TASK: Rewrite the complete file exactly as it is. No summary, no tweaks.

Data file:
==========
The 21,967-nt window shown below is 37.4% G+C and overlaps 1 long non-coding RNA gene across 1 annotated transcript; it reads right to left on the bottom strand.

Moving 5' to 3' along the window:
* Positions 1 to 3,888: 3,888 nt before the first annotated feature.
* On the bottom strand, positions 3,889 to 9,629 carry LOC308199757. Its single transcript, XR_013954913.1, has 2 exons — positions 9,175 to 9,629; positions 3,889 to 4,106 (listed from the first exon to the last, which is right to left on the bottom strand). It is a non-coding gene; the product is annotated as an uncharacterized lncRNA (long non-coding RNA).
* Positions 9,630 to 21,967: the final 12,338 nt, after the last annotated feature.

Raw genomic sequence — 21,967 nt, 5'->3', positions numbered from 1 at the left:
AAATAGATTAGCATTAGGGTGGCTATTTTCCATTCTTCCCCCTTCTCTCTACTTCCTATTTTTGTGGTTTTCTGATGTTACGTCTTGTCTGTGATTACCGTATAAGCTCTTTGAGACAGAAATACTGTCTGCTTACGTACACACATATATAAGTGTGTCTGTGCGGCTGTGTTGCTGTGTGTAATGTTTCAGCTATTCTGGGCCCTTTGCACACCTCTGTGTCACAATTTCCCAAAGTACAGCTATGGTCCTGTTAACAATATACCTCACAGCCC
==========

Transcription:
The 21,967-nt window shown below is 37.4% G+C and overlaps 1 long non-coding RNA gene across 1 annotated transcript; it reads right to left on the bottom strand.

Moving 5' to 3' along the window:
* Positions 1 to 3,888: 3,888 nt before the first annotated feature.
* On the bottom strand, positions 3,889 to 9,629 carry LOC308199757. Its single transcript, XR_013954913.1, has 2 exons — positions 9,175 to 9,629; positions 3,889 to 4,106 (listed from the first exon to the last, which is right to left on the bottom strand). It is a non-coding gene; the product is annotated as an uncharacterized lncRNA (long non-coding RNA).
* Positions 9,630 to 21,967: the final 12,338 nt, after the last annotated feature.

Raw genomic sequence — 21,967 nt, 5'->3', positions numbered from 1 at the left:
AAATAGATTAGCATTAGGGTGGCTATTTTCCATTCTTCCCCCTTCTCTCTACTTCCTATTTTTGTGGTTTTCTGATGTTACGTCTTGTCTGTGATTACCGTATAAGCTCTTTGAGACAGAAATACTGTCTGCTTACGTACACACATATATAAGTGTGTCTGTGCGGCTGTGTTGCTGTGTGTAATGTTTCAGCTATTCTGGGCCCTTTGCACACCTCTGTGTCACAATTTCCCAAAGTACAGCTATGGTCCTGTTAACAATATACCTCACAGCCC